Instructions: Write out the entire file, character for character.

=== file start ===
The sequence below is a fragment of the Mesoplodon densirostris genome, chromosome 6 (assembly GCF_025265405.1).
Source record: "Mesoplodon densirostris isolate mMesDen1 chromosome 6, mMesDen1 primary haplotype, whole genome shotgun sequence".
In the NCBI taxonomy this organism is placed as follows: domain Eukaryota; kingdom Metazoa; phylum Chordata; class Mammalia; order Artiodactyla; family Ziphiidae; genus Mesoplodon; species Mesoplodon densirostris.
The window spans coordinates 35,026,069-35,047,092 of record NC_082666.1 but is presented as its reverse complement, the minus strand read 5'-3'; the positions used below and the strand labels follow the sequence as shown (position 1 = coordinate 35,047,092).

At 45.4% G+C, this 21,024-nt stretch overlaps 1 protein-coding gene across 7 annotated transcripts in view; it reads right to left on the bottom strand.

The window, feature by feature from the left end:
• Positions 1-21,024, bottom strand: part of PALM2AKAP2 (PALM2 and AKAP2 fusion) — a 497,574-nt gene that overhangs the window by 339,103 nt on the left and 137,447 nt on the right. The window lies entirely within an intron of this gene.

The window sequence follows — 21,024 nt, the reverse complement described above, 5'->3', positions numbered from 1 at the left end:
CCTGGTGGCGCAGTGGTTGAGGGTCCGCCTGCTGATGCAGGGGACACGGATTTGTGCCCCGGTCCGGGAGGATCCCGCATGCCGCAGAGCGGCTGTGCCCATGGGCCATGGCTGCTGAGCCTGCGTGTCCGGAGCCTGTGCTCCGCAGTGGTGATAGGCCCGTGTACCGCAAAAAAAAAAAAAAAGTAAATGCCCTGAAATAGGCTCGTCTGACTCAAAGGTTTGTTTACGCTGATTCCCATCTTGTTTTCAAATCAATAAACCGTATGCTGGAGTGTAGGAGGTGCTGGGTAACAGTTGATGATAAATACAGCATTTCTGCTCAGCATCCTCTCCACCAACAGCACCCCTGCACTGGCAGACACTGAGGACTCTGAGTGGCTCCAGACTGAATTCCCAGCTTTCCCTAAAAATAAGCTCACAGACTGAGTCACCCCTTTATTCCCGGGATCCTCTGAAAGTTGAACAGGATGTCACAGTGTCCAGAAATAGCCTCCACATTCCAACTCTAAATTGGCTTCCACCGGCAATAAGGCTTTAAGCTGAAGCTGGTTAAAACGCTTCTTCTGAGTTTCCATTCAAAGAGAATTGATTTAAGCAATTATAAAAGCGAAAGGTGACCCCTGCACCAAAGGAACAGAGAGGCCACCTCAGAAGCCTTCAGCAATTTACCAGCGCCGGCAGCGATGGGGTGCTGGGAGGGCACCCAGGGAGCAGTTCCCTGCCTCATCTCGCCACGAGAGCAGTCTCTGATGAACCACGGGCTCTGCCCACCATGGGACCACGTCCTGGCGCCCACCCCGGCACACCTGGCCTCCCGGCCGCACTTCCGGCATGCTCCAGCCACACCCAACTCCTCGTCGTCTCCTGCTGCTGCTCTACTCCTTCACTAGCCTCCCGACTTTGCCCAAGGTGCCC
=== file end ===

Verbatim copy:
The sequence below is a fragment of the Mesoplodon densirostris genome, chromosome 6 (assembly GCF_025265405.1).
Source record: "Mesoplodon densirostris isolate mMesDen1 chromosome 6, mMesDen1 primary haplotype, whole genome shotgun sequence".
In the NCBI taxonomy this organism is placed as follows: domain Eukaryota; kingdom Metazoa; phylum Chordata; class Mammalia; order Artiodactyla; family Ziphiidae; genus Mesoplodon; species Mesoplodon densirostris.
The window spans coordinates 35,026,069-35,047,092 of record NC_082666.1 but is presented as its reverse complement, the minus strand read 5'-3'; the positions used below and the strand labels follow the sequence as shown (position 1 = coordinate 35,047,092).

At 45.4% G+C, this 21,024-nt stretch overlaps 1 protein-coding gene across 7 annotated transcripts in view; it reads right to left on the bottom strand.

The window, feature by feature from the left end:
• Positions 1-21,024, bottom strand: part of PALM2AKAP2 (PALM2 and AKAP2 fusion) — a 497,574-nt gene that overhangs the window by 339,103 nt on the left and 137,447 nt on the right. The window lies entirely within an intron of this gene.

The window sequence follows — 21,024 nt, the reverse complement described above, 5'->3', positions numbered from 1 at the left end:
CCTGGTGGCGCAGTGGTTGAGGGTCCGCCTGCTGATGCAGGGGACACGGATTTGTGCCCCGGTCCGGGAGGATCCCGCATGCCGCAGAGCGGCTGTGCCCATGGGCCATGGCTGCTGAGCCTGCGTGTCCGGAGCCTGTGCTCCGCAGTGGTGATAGGCCCGTGTACCGCAAAAAAAAAAAAAAAGTAAATGCCCTGAAATAGGCTCGTCTGACTCAAAGGTTTGTTTACGCTGATTCCCATCTTGTTTTCAAATCAATAAACCGTATGCTGGAGTGTAGGAGGTGCTGGGTAACAGTTGATGATAAATACAGCATTTCTGCTCAGCATCCTCTCCACCAACAGCACCCCTGCACTGGCAGACACTGAGGACTCTGAGTGGCTCCAGACTGAATTCCCAGCTTTCCCTAAAAATAAGCTCACAGACTGAGTCACCCCTTTATTCCCGGGATCCTCTGAAAGTTGAACAGGATGTCACAGTGTCCAGAAATAGCCTCCACATTCCAACTCTAAATTGGCTTCCACCGGCAATAAGGCTTTAAGCTGAAGCTGGTTAAAACGCTTCTTCTGAGTTTCCATTCAAAGAGAATTGATTTAAGCAATTATAAAAGCGAAAGGTGACCCCTGCACCAAAGGAACAGAGAGGCCACCTCAGAAGCCTTCAGCAATTTACCAGCGCCGGCAGCGATGGGGTGCTGGGAGGGCACCCAGGGAGCAGTTCCCTGCCTCATCTCGCCACGAGAGCAGTCTCTGATGAACCACGGGCTCTGCCCACCATGGGACCACGTCCTGGCGCCCACCCCGGCACACCTGGCCTCCCGGCCGCACTTCCGGCATGCTCCAGCCACACCCAACTCCTCGTCGTCTCCTGCTGCTGCTCTACTCCTTCACTAGCCTCCCGACTTTGCCCAAGGTGCCC